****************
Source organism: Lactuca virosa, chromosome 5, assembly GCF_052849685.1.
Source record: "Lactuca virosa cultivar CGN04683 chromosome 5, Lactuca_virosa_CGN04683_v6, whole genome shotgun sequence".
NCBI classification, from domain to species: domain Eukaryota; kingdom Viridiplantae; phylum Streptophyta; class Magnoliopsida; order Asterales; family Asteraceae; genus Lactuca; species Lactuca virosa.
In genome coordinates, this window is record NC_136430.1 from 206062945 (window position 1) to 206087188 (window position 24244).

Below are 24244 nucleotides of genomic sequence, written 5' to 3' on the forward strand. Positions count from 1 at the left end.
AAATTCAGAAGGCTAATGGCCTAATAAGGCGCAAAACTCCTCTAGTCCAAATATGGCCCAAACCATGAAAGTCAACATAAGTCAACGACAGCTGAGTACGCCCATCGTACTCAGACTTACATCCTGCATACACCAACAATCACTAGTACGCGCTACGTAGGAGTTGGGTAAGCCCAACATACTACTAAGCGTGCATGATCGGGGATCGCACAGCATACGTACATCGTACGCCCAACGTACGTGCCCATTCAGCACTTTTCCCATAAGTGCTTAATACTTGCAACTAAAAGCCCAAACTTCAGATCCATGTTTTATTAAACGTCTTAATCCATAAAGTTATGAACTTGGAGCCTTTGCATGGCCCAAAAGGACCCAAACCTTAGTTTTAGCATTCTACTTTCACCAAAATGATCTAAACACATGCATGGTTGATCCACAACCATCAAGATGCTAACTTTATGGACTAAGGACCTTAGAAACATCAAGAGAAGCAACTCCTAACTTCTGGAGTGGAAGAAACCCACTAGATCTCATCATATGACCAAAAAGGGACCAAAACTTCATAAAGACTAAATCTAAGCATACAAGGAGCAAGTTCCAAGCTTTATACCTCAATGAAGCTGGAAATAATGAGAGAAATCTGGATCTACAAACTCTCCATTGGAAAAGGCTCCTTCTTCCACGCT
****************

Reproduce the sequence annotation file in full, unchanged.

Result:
Source organism: Lactuca virosa, chromosome 5, assembly GCF_052849685.1.
Source record: "Lactuca virosa cultivar CGN04683 chromosome 5, Lactuca_virosa_CGN04683_v6, whole genome shotgun sequence".
NCBI classification, from domain to species: domain Eukaryota; kingdom Viridiplantae; phylum Streptophyta; class Magnoliopsida; order Asterales; family Asteraceae; genus Lactuca; species Lactuca virosa.
In genome coordinates, this window is record NC_136430.1 from 206062945 (window position 1) to 206087188 (window position 24244).

Below are 24244 nucleotides of genomic sequence, written 5' to 3' on the forward strand. Positions count from 1 at the left end.
AAATTCAGAAGGCTAATGGCCTAATAAGGCGCAAAACTCCTCTAGTCCAAATATGGCCCAAACCATGAAAGTCAACATAAGTCAACGACAGCTGAGTACGCCCATCGTACTCAGACTTACATCCTGCATACACCAACAATCACTAGTACGCGCTACGTAGGAGTTGGGTAAGCCCAACATACTACTAAGCGTGCATGATCGGGGATCGCACAGCATACGTACATCGTACGCCCAACGTACGTGCCCATTCAGCACTTTTCCCATAAGTGCTTAATACTTGCAACTAAAAGCCCAAACTTCAGATCCATGTTTTATTAAACGTCTTAATCCATAAAGTTATGAACTTGGAGCCTTTGCATGGCCCAAAAGGACCCAAACCTTAGTTTTAGCATTCTACTTTCACCAAAATGATCTAAACACATGCATGGTTGATCCACAACCATCAAGATGCTAACTTTATGGACTAAGGACCTTAGAAACATCAAGAGAAGCAACTCCTAACTTCTGGAGTGGAAGAAACCCACTAGATCTCATCATATGACCAAAAAGGGACCAAAACTTCATAAAGACTAAATCTAAGCATACAAGGAGCAAGTTCCAAGCTTTATACCTCAATGAAGCTGGAAATAATGAGAGAAATCTGGATCTACAAACTCTCCATTGGAAAAGGCTCCTTCTTCCACGCT